It is therefore the primary object of the present invention to provide a method and apparatus which will mix and atomize a liquid and a gas spouted and dispersed at a given target or into an open space. It is another object of the present invention to provide a nozzle unit having large fluid delivery apertures and which provides complete atomization of the liquid and gas delivered at low pressure. Still another object of the present invention is to create a water-misting nozzle which provides an efficient and effective method of fire extinguishment.
Other objects, advantages and novel features of the invention will become apparent from the following detailed description of the invention when considered in conjunction with the accompanying drawings herein.
FIG. 1 is a top, right-front perspective view of the present invention.
FIG. 2 is a front sectional view taken along line 2--2 of FIG. 1.
Referring now to FIG. 1, the present invention comprises a mixing block 11 which supports and joins air delivery hose 13 and water supply hose 15. The air and water delivered through supply lines 13 and 15 respectively exit the mixing block 11 through nozzle 17 and spout 18 in the form of a fine water mist.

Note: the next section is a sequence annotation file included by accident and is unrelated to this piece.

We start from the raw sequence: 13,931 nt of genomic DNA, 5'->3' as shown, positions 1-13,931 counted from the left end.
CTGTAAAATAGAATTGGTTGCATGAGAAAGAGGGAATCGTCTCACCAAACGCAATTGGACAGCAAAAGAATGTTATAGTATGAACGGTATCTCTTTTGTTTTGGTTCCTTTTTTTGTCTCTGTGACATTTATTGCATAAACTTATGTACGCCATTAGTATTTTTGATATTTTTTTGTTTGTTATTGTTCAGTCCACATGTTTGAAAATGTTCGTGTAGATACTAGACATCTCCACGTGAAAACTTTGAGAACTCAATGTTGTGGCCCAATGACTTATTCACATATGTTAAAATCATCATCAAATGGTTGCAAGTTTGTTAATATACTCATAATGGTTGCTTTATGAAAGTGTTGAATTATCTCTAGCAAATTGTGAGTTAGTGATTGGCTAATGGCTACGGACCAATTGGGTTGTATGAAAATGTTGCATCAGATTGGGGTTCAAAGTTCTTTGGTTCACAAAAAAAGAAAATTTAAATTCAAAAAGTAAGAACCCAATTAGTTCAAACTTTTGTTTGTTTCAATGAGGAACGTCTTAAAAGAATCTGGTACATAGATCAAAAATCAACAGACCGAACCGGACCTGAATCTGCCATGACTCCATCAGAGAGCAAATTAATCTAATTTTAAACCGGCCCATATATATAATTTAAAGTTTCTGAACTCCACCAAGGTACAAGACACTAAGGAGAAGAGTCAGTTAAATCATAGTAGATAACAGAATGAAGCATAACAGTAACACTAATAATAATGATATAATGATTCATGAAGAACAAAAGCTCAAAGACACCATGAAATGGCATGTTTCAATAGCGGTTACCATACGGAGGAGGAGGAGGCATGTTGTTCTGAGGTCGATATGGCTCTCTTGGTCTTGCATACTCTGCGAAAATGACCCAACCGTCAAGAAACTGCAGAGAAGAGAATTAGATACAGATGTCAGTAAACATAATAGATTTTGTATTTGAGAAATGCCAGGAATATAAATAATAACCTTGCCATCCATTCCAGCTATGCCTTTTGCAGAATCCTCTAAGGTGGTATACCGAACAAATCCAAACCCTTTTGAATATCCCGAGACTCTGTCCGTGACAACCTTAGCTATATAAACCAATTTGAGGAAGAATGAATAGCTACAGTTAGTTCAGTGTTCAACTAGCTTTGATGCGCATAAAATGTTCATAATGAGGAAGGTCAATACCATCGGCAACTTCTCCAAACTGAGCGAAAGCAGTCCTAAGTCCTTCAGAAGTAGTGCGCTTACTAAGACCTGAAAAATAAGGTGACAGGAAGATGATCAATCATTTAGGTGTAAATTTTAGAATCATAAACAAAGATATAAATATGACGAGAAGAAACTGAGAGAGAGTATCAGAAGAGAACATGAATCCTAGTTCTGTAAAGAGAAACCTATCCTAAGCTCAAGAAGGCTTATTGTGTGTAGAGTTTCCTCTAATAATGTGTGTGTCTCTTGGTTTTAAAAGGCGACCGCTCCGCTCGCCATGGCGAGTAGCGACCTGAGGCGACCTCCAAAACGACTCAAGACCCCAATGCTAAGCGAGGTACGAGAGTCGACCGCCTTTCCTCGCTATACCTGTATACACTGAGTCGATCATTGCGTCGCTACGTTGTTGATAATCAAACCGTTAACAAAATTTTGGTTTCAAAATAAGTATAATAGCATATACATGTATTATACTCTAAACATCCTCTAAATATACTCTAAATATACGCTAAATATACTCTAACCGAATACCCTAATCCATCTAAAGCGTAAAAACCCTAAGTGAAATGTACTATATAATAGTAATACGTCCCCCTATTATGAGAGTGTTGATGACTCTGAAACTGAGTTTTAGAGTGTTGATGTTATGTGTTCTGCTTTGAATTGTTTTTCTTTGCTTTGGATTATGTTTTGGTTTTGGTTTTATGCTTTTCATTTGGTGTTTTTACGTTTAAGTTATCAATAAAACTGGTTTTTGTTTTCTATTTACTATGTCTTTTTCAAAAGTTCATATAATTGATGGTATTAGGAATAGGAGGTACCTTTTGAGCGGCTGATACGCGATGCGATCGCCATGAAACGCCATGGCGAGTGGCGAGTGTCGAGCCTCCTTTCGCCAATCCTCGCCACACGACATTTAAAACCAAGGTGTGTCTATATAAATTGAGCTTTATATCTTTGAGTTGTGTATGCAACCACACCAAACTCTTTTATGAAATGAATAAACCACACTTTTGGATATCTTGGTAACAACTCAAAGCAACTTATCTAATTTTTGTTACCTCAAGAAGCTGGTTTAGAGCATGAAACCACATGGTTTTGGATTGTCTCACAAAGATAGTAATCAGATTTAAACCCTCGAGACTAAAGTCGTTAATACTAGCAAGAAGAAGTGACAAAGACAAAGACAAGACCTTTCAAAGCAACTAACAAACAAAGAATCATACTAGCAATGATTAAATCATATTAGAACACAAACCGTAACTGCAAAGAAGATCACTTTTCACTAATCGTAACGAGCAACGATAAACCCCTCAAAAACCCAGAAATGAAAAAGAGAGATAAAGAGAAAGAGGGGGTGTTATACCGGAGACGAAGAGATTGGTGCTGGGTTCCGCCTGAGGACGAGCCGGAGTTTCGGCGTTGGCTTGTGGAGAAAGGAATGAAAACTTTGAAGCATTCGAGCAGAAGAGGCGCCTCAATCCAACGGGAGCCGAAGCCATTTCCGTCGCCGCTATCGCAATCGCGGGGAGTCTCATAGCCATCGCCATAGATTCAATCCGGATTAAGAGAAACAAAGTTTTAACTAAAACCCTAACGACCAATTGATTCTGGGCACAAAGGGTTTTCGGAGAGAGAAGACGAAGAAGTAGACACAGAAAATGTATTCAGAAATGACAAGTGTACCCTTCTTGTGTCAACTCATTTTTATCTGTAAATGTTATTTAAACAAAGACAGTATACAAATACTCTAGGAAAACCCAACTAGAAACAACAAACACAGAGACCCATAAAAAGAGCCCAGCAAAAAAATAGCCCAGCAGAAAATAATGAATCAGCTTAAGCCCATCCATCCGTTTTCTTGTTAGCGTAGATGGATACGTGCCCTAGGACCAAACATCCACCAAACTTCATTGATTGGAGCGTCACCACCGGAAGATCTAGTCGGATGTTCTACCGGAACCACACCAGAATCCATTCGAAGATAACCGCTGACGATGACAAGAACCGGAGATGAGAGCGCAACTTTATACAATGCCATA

Referring now to FIG. 2, the water supply line 15 is in fluid communication with water injector tube 19 which is positioned so that its aperture 20 is concentric with and parallel to air conduit 21, both being cylindrical conduits for their respective fluids. The concentric discharge of fluids is fed directly into nozzle 17 where they are further mixed. The nozzle includes a convergent flow zone 23, a narrowed throat area 25, and a divergent flow zone 27. The air/water mixture exits the nozzle spout 18 under pressure in the form of a water mist with extremely small water droplets.
The dimensional relationships between the water injector aperture 20 and the nozzle 17 are critical to the operation of the present invention. All points along the bore of the nozzle have a circular cross-section which is concentric with both the air delivery conduit 21 and the aperture 20 of the water injector 19. It is critical that the outside diameter A of the water injector tube 19 be equal to the inside diameter B of throat 25. It is also important that the inside diameter C of spout 18 to be twice the diameter B of throat 25.